astronomy

The Mysterious Tunguska Event

The Mysterious Tunguska Event

Impact of the Tunguska Event On June 30, 1908, seismic stations all across Europe registered an enormously powerful shock wave, which originated from a location near the Podkamennaya Tunguska River in what is now Krasnoyarsk Krai, Russia. The so-called Tunguska event ever since has challenged the fantasy of scientists, who related it to the impact of a meteor or comet fragment, or even have developed theories that speak of black holes, anti…
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Charles Messier and the Nebulae

Charles Messier and the Nebulae

Charles Messier(1730 – 1817) On June 26, 1730, French astronomer Charles Messier was born. He is best known for his publication of an astronomical catalogue consisting of nebulae and star clusters that came to be known as the 110 “Messier objects”. The purpose of the catalogue was to help astronomical observers, in particular comet hunters such as himself, distinguish between permanent and transient visually diffuse objects in the sky. Charles Messier was…
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Regiomontanus – Forerunner of Modern Astronomy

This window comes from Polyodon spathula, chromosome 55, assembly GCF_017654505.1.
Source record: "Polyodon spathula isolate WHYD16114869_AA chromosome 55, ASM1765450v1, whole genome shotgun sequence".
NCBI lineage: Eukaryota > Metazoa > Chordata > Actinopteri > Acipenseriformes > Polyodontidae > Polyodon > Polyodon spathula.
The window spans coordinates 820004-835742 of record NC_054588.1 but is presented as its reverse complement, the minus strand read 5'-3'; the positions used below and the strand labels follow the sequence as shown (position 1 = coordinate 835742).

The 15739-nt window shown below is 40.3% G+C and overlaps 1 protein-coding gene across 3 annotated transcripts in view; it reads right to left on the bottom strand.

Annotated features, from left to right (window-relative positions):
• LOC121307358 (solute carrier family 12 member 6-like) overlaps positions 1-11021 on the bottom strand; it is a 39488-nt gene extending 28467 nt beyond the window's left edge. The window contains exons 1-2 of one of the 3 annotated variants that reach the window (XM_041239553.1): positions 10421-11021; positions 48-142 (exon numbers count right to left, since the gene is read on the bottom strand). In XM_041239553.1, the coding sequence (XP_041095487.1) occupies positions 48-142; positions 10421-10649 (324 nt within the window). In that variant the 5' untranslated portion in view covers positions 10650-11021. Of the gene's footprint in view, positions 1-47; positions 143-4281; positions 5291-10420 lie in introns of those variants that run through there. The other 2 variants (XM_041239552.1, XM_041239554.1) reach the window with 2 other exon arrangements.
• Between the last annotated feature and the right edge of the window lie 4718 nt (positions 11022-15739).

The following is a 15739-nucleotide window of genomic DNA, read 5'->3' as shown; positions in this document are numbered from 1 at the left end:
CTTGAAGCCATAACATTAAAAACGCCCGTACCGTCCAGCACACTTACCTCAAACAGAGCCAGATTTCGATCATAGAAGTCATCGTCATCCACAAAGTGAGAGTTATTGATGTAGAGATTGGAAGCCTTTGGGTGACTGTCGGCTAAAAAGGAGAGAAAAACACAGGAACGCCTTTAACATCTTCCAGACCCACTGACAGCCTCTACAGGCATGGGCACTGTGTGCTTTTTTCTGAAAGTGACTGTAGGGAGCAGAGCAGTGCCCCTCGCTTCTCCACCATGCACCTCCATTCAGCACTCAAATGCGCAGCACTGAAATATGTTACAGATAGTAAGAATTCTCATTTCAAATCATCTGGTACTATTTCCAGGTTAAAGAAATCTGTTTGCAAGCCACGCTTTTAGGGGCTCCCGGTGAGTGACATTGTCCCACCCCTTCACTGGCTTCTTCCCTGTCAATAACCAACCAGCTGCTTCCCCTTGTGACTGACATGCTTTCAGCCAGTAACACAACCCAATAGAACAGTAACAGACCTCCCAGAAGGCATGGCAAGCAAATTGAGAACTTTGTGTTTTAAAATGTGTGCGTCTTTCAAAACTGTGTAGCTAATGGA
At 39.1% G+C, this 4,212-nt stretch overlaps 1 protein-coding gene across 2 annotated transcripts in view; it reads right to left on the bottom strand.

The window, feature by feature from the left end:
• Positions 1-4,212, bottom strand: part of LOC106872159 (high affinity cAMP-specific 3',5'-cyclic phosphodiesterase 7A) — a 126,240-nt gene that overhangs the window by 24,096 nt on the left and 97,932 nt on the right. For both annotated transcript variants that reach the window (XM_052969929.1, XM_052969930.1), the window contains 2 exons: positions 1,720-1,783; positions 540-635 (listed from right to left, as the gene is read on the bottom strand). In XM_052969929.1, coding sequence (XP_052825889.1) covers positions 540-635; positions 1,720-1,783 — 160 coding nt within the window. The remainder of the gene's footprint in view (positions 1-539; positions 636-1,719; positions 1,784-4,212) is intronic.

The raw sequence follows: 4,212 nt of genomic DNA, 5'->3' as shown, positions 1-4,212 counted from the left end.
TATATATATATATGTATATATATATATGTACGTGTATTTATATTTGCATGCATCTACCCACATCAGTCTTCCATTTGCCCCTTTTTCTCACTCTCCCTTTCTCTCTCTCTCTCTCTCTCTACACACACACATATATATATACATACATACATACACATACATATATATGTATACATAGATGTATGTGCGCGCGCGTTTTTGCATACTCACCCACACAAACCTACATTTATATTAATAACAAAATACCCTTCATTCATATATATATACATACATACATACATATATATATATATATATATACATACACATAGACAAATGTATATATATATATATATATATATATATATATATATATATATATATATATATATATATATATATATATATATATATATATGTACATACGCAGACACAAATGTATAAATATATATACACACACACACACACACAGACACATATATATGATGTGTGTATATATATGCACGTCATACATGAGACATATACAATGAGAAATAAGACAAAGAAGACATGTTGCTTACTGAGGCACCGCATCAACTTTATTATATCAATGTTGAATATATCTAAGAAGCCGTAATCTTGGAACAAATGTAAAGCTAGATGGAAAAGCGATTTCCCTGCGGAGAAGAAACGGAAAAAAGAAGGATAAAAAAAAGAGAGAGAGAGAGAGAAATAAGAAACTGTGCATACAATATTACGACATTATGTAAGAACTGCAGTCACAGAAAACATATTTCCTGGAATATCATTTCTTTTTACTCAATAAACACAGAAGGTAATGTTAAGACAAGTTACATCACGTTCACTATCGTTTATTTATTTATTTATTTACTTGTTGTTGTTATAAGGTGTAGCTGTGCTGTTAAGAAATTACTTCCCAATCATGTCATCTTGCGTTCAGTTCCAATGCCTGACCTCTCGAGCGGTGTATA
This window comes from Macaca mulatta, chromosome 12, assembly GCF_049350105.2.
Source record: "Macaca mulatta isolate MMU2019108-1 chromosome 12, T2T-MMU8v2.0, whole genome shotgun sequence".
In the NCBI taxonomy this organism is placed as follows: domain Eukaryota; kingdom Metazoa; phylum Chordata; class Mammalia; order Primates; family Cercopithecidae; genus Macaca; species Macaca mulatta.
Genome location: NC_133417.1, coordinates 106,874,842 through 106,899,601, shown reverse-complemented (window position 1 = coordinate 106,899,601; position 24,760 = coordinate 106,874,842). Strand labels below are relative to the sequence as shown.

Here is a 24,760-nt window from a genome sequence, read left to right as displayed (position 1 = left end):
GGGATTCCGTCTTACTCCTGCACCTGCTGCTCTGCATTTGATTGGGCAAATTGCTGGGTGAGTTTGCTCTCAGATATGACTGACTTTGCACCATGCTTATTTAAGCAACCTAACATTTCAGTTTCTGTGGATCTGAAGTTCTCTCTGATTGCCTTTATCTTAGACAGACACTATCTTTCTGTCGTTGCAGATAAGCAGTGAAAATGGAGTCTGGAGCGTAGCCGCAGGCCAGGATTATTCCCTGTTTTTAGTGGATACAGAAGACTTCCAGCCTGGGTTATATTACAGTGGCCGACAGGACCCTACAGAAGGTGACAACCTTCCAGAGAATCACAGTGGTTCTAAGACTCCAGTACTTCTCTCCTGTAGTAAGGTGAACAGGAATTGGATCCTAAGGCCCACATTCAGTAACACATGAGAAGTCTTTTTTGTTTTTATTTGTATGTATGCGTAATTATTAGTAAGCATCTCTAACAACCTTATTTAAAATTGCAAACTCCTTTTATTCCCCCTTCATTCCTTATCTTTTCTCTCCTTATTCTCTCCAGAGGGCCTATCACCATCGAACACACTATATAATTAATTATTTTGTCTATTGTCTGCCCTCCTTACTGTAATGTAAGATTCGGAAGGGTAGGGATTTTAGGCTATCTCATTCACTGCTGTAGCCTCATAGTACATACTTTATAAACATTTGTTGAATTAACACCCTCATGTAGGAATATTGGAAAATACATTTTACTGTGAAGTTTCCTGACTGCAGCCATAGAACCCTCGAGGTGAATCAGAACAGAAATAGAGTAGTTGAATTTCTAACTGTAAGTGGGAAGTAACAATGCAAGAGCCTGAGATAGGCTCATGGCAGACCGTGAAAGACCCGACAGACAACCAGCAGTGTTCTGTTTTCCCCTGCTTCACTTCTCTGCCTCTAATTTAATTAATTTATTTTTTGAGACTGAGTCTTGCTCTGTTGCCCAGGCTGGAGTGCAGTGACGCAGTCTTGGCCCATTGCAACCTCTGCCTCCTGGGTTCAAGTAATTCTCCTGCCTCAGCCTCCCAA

Regiomontanus – Forerunner of Modern Astronomy

On June 6, 1436, German mathematician, astronomer, astrologer, translator, instrument maker and Catholic bishop Johannes Müller aus Königsberg was born, better known under the Latinized version of his name as Regiomontanus. His diligent and accurate observations, measurements and recordings paved the way for modern astronomers such as Tycho Brahe [4] and Nikolaus Copernicus.[5] Johanne Müller aus Königsberg grew up in a well situated family, and got in touch with astronomical calculations very early.…
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Surveyor 1 Lands on the Moon

Surveyor 1 Lands on the Moon

On June 2, 1966, spaceprobe Surveyor 1, the first of NASA‘s unmanned Surveyor program, as the first American spaceprobe achieved a soft landing on the moon about half a year after the first Moon landing by the Soviet Union‘s Luna 9 probe.[5,6,7] Already on February 3, 1966, the Luna 9 spacecraft had softly landed on the Moon, which also was the first of any planetary body other than Earth. Its purpose simply…
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Carl Friedrich Gauss – The Prince of Mathematicians

Carl Friedrich Gauss – The Prince of Mathematicians

On April 30, 1777, German mathematician and physical scientist Carl Friedrich Gauss was born. He contributed significantly to many fields, including number theory, algebra, statistics, analysis, differential geometry, geodesy, geophysics, electrostatics, astronomy and optics. He is often referred to as Princeps mathematicorum (Latin, “the Prince of Mathematicians”) as well as “greatest mathematician since antiquity”. “Mathematics is the Queen of Science, and Arithmetic is the Queen of Mathematics” – handed down in Wolfgang Sartorius…
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Nikolaus Copernicus and the Heliocentric Model